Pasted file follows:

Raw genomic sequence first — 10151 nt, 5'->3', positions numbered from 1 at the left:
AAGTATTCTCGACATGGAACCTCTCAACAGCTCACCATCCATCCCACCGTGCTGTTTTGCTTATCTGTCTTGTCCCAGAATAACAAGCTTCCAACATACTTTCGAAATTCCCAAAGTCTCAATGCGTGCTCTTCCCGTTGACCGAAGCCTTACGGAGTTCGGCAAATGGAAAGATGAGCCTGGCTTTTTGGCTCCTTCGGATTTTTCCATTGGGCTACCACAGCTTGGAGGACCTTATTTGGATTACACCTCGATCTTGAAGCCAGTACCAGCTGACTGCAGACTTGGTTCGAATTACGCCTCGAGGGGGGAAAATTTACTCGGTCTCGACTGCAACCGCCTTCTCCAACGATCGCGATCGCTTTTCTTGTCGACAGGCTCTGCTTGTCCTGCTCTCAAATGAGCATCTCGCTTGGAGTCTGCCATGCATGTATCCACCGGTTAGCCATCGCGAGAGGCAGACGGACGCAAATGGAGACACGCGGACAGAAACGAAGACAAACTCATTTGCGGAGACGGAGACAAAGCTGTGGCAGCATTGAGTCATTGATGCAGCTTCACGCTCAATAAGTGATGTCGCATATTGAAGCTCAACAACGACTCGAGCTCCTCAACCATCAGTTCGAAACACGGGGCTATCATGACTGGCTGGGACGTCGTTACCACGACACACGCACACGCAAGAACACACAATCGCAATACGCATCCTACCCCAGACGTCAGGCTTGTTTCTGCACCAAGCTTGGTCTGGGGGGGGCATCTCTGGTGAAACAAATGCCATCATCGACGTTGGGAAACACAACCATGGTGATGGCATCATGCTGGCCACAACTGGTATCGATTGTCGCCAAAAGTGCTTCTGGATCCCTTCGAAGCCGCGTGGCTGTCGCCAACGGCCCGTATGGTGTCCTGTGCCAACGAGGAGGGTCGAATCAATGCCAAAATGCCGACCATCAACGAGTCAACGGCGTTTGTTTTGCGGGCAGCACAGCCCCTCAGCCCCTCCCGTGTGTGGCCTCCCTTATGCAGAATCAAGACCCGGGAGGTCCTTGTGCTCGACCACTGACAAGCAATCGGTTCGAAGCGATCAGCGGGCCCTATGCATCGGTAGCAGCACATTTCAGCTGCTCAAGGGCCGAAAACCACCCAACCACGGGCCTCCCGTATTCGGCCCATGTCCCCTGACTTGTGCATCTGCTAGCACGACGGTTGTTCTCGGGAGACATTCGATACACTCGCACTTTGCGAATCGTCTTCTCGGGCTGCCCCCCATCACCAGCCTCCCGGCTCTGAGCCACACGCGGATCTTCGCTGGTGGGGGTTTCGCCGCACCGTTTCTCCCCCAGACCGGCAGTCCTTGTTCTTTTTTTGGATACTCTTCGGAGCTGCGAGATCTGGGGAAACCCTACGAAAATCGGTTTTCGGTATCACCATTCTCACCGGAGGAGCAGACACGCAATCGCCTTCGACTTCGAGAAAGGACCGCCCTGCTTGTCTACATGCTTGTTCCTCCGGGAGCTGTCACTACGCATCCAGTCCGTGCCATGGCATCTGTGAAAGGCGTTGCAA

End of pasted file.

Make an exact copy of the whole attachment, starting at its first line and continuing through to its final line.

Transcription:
Raw genomic sequence first — 10151 nt, 5'->3', positions numbered from 1 at the left:
AAGTATTCTCGACATGGAACCTCTCAACAGCTCACCATCCATCCCACCGTGCTGTTTTGCTTATCTGTCTTGTCCCAGAATAACAAGCTTCCAACATACTTTCGAAATTCCCAAAGTCTCAATGCGTGCTCTTCCCGTTGACCGAAGCCTTACGGAGTTCGGCAAATGGAAAGATGAGCCTGGCTTTTTGGCTCCTTCGGATTTTTCCATTGGGCTACCACAGCTTGGAGGACCTTATTTGGATTACACCTCGATCTTGAAGCCAGTACCAGCTGACTGCAGACTTGGTTCGAATTACGCCTCGAGGGGGGAAAATTTACTCGGTCTCGACTGCAACCGCCTTCTCCAACGATCGCGATCGCTTTTCTTGTCGACAGGCTCTGCTTGTCCTGCTCTCAAATGAGCATCTCGCTTGGAGTCTGCCATGCATGTATCCACCGGTTAGCCATCGCGAGAGGCAGACGGACGCAAATGGAGACACGCGGACAGAAACGAAGACAAACTCATTTGCGGAGACGGAGACAAAGCTGTGGCAGCATTGAGTCATTGATGCAGCTTCACGCTCAATAAGTGATGTCGCATATTGAAGCTCAACAACGACTCGAGCTCCTCAACCATCAGTTCGAAACACGGGGCTATCATGACTGGCTGGGACGTCGTTACCACGACACACGCACACGCAAGAACACACAATCGCAATACGCATCCTACCCCAGACGTCAGGCTTGTTTCTGCACCAAGCTTGGTCTGGGGGGGGCATCTCTGGTGAAACAAATGCCATCATCGACGTTGGGAAACACAACCATGGTGATGGCATCATGCTGGCCACAACTGGTATCGATTGTCGCCAAAAGTGCTTCTGGATCCCTTCGAAGCCGCGTGGCTGTCGCCAACGGCCCGTATGGTGTCCTGTGCCAACGAGGAGGGTCGAATCAATGCCAAAATGCCGACCATCAACGAGTCAACGGCGTTTGTTTTGCGGGCAGCACAGCCCCTCAGCCCCTCCCGTGTGTGGCCTCCCTTATGCAGAATCAAGACCCGGGAGGTCCTTGTGCTCGACCACTGACAAGCAATCGGTTCGAAGCGATCAGCGGGCCCTATGCATCGGTAGCAGCACATTTCAGCTGCTCAAGGGCCGAAAACCACCCAACCACGGGCCTCCCGTATTCGGCCCATGTCCCCTGACTTGTGCATCTGCTAGCACGACGGTTGTTCTCGGGAGACATTCGATACACTCGCACTTTGCGAATCGTCTTCTCGGGCTGCCCCCCATCACCAGCCTCCCGGCTCTGAGCCACACGCGGATCTTCGCTGGTGGGGGTTTCGCCGCACCGTTTCTCCCCCAGACCGGCAGTCCTTGTTCTTTTTTTGGATACTCTTCGGAGCTGCGAGATCTGGGGAAACCCTACGAAAATCGGTTTTCGGTATCACCATTCTCACCGGAGGAGCAGACACGCAATCGCCTTCGACTTCGAGAAAGGACCGCCCTGCTTGTCTACATGCTTGTTCCTCCGGGAGCTGTCACTACGCATCCAGTCCGTGCCATGGCATCTGTGAAAGGCGTTGCAA